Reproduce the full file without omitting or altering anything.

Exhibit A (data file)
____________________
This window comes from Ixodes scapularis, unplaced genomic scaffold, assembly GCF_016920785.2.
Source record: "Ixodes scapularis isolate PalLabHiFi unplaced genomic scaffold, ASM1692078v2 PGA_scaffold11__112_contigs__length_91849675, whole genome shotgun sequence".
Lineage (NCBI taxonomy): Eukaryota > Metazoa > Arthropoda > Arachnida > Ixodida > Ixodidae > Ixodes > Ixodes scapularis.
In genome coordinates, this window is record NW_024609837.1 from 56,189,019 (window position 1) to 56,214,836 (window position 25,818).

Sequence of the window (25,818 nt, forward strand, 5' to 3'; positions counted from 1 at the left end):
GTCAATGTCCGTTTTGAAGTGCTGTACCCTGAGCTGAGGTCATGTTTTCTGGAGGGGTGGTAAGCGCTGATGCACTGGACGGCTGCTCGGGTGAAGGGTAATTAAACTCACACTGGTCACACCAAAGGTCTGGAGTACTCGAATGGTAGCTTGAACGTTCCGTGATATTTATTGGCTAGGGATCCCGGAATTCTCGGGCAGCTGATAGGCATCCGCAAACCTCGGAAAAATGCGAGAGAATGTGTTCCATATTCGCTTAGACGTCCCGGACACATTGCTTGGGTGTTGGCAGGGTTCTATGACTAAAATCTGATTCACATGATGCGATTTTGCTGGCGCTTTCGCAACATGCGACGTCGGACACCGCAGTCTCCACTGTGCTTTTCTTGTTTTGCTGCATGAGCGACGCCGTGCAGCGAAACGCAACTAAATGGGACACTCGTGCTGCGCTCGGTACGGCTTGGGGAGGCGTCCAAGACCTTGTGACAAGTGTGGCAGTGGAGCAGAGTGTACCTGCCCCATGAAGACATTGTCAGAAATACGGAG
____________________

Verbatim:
This window comes from Ixodes scapularis, unplaced genomic scaffold, assembly GCF_016920785.2.
Source record: "Ixodes scapularis isolate PalLabHiFi unplaced genomic scaffold, ASM1692078v2 PGA_scaffold11__112_contigs__length_91849675, whole genome shotgun sequence".
Lineage (NCBI taxonomy): Eukaryota > Metazoa > Arthropoda > Arachnida > Ixodida > Ixodidae > Ixodes > Ixodes scapularis.
In genome coordinates, this window is record NW_024609837.1 from 56,189,019 (window position 1) to 56,214,836 (window position 25,818).

Sequence of the window (25,818 nt, forward strand, 5' to 3'; positions counted from 1 at the left end):
GTCAATGTCCGTTTTGAAGTGCTGTACCCTGAGCTGAGGTCATGTTTTCTGGAGGGGTGGTAAGCGCTGATGCACTGGACGGCTGCTCGGGTGAAGGGTAATTAAACTCACACTGGTCACACCAAAGGTCTGGAGTACTCGAATGGTAGCTTGAACGTTCCGTGATATTTATTGGCTAGGGATCCCGGAATTCTCGGGCAGCTGATAGGCATCCGCAAACCTCGGAAAAATGCGAGAGAATGTGTTCCATATTCGCTTAGACGTCCCGGACACATTGCTTGGGTGTTGGCAGGGTTCTATGACTAAAATCTGATTCACATGATGCGATTTTGCTGGCGCTTTCGCAACATGCGACGTCGGACACCGCAGTCTCCACTGTGCTTTTCTTGTTTTGCTGCATGAGCGACGCCGTGCAGCGAAACGCAACTAAATGGGACACTCGTGCTGCGCTCGGTACGGCTTGGGGAGGCGTCCAAGACCTTGTGACAAGTGTGGCAGTGGAGCAGAGTGTACCTGCCCCATGAAGACATTGTCAGAAATACGGAG